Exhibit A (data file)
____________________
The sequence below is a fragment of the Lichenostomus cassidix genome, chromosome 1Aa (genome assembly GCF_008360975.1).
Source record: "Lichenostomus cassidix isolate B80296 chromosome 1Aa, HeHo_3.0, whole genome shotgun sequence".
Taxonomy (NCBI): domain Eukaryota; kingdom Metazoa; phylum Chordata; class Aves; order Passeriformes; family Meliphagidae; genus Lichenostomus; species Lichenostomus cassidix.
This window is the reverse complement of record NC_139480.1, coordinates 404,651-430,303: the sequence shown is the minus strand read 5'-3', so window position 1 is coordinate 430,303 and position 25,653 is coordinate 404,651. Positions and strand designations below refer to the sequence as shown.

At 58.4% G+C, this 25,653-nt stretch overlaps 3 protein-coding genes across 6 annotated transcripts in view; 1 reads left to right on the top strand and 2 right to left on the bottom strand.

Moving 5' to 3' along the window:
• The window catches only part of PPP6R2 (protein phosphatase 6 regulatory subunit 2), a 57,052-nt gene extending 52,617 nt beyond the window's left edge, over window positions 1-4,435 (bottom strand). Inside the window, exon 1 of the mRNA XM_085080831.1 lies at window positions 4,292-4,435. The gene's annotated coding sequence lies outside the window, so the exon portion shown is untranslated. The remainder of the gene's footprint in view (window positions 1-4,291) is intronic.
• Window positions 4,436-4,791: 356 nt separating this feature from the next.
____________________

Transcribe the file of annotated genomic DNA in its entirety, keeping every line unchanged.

The sequence below is a fragment of the Lichenostomus cassidix genome, chromosome 1Aa (genome assembly GCF_008360975.1).
Source record: "Lichenostomus cassidix isolate B80296 chromosome 1Aa, HeHo_3.0, whole genome shotgun sequence".
Taxonomy (NCBI): domain Eukaryota; kingdom Metazoa; phylum Chordata; class Aves; order Passeriformes; family Meliphagidae; genus Lichenostomus; species Lichenostomus cassidix.
This window is the reverse complement of record NC_139480.1, coordinates 404,651-430,303: the sequence shown is the minus strand read 5'-3', so window position 1 is coordinate 430,303 and position 25,653 is coordinate 404,651. Positions and strand designations below refer to the sequence as shown.

At 58.4% G+C, this 25,653-nt stretch overlaps 3 protein-coding genes across 6 annotated transcripts in view; 1 reads left to right on the top strand and 2 right to left on the bottom strand.

Moving 5' to 3' along the window:
• The window catches only part of PPP6R2 (protein phosphatase 6 regulatory subunit 2), a 57,052-nt gene extending 52,617 nt beyond the window's left edge, over window positions 1-4,435 (bottom strand). Inside the window, exon 1 of the mRNA XM_085080831.1 lies at window positions 4,292-4,435. The gene's annotated coding sequence lies outside the window, so the exon portion shown is untranslated. The remainder of the gene's footprint in view (window positions 1-4,291) is intronic.
• Window positions 4,436-4,791: 356 nt separating this feature from the next.